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UK TPD Regulations

UK government TPD regulations website

The EU Tobacco Products Directive (TPD)

All vaping products sold in the UK must be compliant with the EU Tobacco Products Directive (TPD). This came into force in May 2016. The new regulations angered many vapers and manufacturers. The TPD prompted fears that the variety of flavours on offer would be seriously reduced. Some people thought that it represented a significant step towards banning vaping altogether.

If you are a vaper living in the UK or the EU, the TPD impacts you every day. But despite the understandable concerns about the regulations, the TPD hasn’t killed vaping and has even offered significant benefits.

How does the TPD affect your vaping experience?

What is the EU Tobacco Products Directive (TPD)?

The Tobacco Products Directive 2014/14/EU (TPD), became law 20th May 2016. Retailers and manufacturers benefitted from a transition period of one year. They were able to release devices and eliquids for sale which were not compliant with the regulations until 20 November 2016. After that time, all products which retailers wished to continue to sell after 20 May 2017 were subject to testing and had to be notified to the regulatory body of the country concerned. By 20 May 2017, all products sold to consumers had to be fully compliant with the TPD.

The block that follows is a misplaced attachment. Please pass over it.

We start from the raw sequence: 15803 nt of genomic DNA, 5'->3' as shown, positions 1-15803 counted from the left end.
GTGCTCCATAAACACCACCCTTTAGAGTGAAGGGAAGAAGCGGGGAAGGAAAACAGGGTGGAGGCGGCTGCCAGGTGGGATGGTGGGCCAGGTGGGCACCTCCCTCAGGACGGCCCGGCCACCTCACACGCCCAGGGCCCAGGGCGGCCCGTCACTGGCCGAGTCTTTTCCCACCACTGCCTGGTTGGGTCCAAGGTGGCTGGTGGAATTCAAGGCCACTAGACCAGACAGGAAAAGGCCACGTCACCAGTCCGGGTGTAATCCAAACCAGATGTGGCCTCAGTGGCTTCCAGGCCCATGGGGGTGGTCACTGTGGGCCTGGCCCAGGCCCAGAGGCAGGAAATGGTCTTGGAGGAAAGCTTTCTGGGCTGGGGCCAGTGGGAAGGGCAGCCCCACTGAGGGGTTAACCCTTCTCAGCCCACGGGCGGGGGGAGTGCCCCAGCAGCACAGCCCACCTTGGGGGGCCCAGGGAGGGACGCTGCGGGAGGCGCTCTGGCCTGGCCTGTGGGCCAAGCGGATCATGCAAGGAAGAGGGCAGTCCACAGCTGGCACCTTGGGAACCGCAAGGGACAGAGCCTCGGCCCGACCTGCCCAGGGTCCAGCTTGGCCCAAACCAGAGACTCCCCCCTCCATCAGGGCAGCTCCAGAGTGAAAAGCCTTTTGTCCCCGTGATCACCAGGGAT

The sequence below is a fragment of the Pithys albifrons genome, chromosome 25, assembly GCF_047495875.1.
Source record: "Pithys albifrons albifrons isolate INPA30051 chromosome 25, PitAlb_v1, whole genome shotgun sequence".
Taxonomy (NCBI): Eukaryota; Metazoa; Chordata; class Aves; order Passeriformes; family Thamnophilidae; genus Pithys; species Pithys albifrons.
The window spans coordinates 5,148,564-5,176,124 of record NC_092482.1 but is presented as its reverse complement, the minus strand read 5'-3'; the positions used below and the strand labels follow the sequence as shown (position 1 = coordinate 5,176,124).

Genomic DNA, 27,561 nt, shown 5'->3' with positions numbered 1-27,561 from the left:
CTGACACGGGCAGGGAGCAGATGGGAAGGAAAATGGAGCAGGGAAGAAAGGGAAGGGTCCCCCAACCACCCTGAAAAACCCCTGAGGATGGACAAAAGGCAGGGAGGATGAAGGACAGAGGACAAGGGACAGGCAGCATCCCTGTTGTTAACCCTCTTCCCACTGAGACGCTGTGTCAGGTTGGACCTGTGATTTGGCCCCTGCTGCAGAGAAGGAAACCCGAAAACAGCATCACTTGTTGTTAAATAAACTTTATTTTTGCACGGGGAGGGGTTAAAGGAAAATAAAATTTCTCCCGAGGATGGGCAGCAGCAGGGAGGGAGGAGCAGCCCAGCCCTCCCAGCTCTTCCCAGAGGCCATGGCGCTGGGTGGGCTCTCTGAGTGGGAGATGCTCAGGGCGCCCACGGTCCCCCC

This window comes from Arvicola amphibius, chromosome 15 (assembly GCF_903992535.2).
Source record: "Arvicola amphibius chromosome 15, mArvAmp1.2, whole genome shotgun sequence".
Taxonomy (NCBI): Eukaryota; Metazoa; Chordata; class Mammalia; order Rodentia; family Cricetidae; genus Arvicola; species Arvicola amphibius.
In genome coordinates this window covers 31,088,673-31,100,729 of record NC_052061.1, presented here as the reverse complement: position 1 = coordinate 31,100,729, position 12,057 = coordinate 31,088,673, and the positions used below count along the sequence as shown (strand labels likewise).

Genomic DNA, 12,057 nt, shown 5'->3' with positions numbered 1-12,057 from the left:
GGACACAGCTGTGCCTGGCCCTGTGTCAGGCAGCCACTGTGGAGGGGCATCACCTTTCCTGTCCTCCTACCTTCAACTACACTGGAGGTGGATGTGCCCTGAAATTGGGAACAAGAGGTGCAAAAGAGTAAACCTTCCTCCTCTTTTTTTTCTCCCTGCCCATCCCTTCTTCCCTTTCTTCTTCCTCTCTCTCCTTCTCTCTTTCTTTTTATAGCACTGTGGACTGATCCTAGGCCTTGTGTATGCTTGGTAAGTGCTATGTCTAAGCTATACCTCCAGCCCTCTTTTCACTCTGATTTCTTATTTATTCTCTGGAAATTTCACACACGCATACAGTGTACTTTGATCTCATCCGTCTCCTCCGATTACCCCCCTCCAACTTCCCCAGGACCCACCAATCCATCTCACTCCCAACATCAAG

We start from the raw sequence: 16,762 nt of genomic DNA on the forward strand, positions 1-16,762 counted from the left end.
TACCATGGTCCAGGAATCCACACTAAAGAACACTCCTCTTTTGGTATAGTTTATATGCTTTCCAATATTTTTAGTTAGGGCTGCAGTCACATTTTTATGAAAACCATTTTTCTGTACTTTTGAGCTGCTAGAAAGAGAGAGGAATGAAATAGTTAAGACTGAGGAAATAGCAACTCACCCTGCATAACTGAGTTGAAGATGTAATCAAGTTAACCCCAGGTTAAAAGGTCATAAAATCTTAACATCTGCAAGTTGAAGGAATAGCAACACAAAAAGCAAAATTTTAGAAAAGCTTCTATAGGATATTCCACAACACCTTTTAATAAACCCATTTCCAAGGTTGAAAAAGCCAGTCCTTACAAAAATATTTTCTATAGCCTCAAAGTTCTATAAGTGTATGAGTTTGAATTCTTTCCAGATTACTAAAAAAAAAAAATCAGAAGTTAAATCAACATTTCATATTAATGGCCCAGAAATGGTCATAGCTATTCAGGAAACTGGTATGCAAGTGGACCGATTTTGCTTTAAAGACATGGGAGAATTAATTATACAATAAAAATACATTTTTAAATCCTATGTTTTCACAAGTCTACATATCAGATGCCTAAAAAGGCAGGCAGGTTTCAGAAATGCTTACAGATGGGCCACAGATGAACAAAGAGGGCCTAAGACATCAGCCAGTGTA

Why were vaping products covered by the TPD?

Vaping products were included as they may contain nicotine or be designed to deliver nicotine, much of which is derived from tobacco leaves.

What regulations did the TPD introduce?

As you would expect, the Tobacco Products Directive  is a complex piece of legislation. Much of it does not impact vaping hardware or e liquids. If you can’t muster the enthusiasm to read the legislation in its entirety, here’s a summary of the regulations relating to vaping:

 

  • Child resistant and tamper proof packaging is required for both liquids and vaping devices
  • Producers must notify the appropriate regulatory body of the ingredients in e liquids, the components in devices and the refilling mechanisms of devices
  • Devices must be protected against breakage and leakage.
  • It must be possible to refill devices without leakage
  • Devices must deliver a consistent dose of nicotine per puff
  • The capacity of tanks, pods and cartridges must be no more than 2ml
  • E liquids containing nicotine must be sold in volumes of 10ml or less
  • The nicotine strengths of e liquids must not exceed 20mg/ml

 

What is the bad news for vapers?

There was considerable concern that the TPD would result in a reduction in the number of flavours on offer. This could have left a bad taste in vapers’ mouths – literally! It was feared that the cost of getting e liquids approved might result in manufacturers limiting their ranges. There was always the possibility that the smaller producers would find the new regulations too burdensome and simply go out of business.